Top 2 Republicans don't always see eye-to-eye

There is a myth out there that just because somebody calls him or herself a Republican or Democrat, he or she is in step with all the other party members on the face of the earth.

The current and ugly civil war over the Trump nomination in the national GOP would be Exhibit A. Exhibit B in Michigan does not even come close to that level of internal discontentment, but some friction between the gentleman who sits in the governor's seat and the one in the attorney general's chair is palpable.

Everything is "fine" A.G. Bill Schuette professed the other day as the media dove into the state of their political marriage. Gov. Snyder has described the relationship as "professional" which is just another way of saying these two are not blossom buddies.

There is no question Gov. Rick Snyder and his fellow Republican Mr. Schuette have not seen eye to eye on some serious issues. Foremost would be the huge disagreement over the expansion of Medicaid to insure 600,000 uninsured in Michigan. The governor burned up a lot of capitol to squeeze this through a recalcitrant GOP legislature. He eventually cobbled together enough Rs to go with a significant amount of Ds to get the job done but no thanks to Mr. Schuette who stuck his nose into the debate and single-handily made the governor's job that much tougher.

Nobody in the Snyder administration went public with this but somebody must have been thinking: Since the issue was not a legal question before the Attorney General, what was he doing playing around in the policy arena on this top priority for the boss? Ditto for opposing the governor's ballot proposal to fix the roads.

Some dismiss it as just "Bill being Bill." He's a political animal by nature and since he was elected on his own right, by definition he can pretty much do whatever he pleases with or without the governor's blessing. And when you are running for governor, you seek to curry favor with the electorate whenever you can. And since many voters were not in love with anything that looked like Obama-care light, the theory goes Bill Schuette was on duty trying to cash in on the opposition.

Tradition suggests the A.G. is suppose to be the governor's lawyer.

Yet,  Mr. Governor found it necessary to hire his own private lawyers to guide him through the legal mine-field known as the Flint water crisis. One ponders if everything was so grand between these two Republicans why didn't Mr. Snyder save the state a ton of money by merely using the lawyers the state already has on the payroll?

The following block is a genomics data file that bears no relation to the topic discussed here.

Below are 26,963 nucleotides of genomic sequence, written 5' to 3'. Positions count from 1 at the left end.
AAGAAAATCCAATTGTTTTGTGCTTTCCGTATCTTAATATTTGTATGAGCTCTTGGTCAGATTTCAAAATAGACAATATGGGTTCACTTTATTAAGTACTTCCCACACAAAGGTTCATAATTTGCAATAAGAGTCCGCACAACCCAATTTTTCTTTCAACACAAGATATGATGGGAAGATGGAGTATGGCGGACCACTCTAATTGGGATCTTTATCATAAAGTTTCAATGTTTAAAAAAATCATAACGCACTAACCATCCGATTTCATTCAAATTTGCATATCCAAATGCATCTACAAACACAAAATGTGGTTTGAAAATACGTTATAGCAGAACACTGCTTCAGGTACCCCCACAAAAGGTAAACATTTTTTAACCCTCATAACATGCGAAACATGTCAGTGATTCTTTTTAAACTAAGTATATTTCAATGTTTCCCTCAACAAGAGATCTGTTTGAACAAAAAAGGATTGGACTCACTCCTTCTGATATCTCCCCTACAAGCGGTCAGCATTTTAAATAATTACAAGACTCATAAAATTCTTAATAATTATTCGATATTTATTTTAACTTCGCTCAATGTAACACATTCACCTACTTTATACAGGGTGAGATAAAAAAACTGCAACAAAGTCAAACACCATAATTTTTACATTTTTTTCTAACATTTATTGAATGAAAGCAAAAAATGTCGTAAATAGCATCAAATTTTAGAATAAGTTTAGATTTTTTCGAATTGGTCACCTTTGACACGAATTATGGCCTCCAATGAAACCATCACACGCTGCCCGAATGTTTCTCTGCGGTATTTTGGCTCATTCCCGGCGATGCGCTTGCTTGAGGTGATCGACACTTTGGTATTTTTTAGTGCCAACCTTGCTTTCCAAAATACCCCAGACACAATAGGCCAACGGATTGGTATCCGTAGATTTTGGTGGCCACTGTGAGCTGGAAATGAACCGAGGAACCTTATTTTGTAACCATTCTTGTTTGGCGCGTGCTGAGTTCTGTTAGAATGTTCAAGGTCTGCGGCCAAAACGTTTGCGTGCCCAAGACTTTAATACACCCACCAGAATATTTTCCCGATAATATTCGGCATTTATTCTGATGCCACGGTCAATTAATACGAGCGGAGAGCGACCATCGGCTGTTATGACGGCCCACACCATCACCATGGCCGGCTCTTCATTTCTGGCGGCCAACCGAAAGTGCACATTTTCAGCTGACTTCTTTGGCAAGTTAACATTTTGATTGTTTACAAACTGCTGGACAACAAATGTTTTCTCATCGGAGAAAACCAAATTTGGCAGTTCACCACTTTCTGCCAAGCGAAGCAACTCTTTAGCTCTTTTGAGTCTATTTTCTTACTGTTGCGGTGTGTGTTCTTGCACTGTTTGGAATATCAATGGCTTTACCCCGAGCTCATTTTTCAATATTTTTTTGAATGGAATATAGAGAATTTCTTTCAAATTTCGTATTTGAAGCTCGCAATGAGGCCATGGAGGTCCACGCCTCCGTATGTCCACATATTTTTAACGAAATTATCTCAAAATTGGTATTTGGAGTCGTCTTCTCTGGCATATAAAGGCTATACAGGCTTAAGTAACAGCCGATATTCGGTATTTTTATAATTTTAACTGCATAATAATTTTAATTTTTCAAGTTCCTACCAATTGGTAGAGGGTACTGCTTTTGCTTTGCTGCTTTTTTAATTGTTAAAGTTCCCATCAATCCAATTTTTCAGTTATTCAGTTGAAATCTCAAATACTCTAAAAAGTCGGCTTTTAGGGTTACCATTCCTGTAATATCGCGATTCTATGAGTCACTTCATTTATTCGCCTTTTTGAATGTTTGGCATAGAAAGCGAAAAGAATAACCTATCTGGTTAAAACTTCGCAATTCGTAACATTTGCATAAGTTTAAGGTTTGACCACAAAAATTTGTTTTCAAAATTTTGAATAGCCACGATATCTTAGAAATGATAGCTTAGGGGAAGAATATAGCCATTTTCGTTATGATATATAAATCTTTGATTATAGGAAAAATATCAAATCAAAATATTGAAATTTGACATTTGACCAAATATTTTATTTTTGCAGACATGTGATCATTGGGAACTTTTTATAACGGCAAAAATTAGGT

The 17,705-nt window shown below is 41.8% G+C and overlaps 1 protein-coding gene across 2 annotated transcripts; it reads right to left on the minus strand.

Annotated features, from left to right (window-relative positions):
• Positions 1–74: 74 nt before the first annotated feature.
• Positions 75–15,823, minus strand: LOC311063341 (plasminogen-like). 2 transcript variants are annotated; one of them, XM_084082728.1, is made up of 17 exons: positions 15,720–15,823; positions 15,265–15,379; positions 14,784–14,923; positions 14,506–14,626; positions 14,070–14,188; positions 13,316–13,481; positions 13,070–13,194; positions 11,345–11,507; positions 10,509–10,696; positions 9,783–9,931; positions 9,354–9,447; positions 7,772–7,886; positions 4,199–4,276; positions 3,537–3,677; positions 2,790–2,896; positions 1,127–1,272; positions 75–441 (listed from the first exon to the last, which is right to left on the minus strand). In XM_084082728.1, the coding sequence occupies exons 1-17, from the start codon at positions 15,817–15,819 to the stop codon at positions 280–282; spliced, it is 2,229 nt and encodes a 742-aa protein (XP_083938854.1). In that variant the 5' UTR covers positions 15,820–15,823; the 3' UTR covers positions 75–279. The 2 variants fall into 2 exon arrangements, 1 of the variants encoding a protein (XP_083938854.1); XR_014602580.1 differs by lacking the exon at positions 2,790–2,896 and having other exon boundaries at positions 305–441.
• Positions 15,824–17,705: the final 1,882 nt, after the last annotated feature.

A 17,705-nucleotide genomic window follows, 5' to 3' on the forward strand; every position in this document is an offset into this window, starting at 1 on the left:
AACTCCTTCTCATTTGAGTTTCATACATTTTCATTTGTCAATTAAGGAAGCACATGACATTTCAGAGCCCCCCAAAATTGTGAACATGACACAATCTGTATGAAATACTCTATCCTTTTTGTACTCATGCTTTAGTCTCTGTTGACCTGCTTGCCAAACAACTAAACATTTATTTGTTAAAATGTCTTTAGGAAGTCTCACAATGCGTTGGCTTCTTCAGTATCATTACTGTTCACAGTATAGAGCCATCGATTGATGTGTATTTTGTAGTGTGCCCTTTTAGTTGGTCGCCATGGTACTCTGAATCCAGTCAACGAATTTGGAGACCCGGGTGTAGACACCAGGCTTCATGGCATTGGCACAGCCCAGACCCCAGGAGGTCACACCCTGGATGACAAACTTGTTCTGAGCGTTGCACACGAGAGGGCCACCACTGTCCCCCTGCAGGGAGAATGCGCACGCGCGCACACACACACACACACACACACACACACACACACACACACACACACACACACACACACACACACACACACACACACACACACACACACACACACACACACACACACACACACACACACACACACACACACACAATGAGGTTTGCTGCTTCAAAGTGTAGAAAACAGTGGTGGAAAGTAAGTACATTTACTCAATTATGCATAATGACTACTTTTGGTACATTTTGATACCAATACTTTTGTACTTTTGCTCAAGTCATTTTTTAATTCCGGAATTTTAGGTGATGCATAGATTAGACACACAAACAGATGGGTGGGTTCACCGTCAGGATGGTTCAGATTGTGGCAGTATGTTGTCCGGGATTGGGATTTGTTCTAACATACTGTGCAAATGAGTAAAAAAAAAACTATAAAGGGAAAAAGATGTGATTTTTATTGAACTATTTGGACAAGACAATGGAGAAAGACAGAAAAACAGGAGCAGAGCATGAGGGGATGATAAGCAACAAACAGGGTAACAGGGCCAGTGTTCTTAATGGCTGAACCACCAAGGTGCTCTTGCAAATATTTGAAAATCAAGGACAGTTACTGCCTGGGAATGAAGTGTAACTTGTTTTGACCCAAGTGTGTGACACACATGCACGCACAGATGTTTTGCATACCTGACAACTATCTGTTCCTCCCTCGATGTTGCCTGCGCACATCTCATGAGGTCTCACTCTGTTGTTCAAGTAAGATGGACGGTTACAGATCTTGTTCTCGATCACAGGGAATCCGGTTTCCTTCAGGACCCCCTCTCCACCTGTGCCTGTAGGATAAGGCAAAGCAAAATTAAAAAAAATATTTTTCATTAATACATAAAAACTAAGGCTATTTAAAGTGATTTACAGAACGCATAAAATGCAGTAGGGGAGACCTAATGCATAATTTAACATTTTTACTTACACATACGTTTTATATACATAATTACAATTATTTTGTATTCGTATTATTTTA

Asked to reflect on all this, Mr. Schuette offered, with all due respect, that the capitol news hounds, "over-think these things and provide greater scrutiny than it might deserve."  Translated: The media is making something out of nothing, which, of course, has never stopped the media from doing it anyway.

Look it. In a political town where the relationship between all the players has an impact on what gets done, or not, most journalists would conclude the scrutiny is warranted and you can never think too much about this stuff.

Mr. Schuette states the obvious. "We're different. We're calibrated differently."

Oh yeah.

Mr. Snyder does not enjoy the internal machinations of moving the political pieces around while Mr. Schuette thrives on it. Mr. Snyder abhors confrontation. Mr. Schuette is not bashful about taking it on full force. And so on.

"I think it's O.K." that there are differences he asserts.

It's a good bet that the folks in the gov's inner circle are not nearly as sanguine about it. One source used the word "publicity hound" in relationship to the A.G. but the governor says he never used the word, "not to my knowledge."

The gov's guys know that Mr. Schuette wants the seat that the governor occupies and they may figure when Bill is being Bill he is looking out for his own self interest and his client the governor comes second?

The A.G. concedes that the "staffs" in both offices "might get competitive," but he tells his squad to tap it down. "Stay in our lane," he advises his minions.

"I don't worry about that," he asserts with a comment that may not be shared by his fellow Republican Richard Dale Snyder.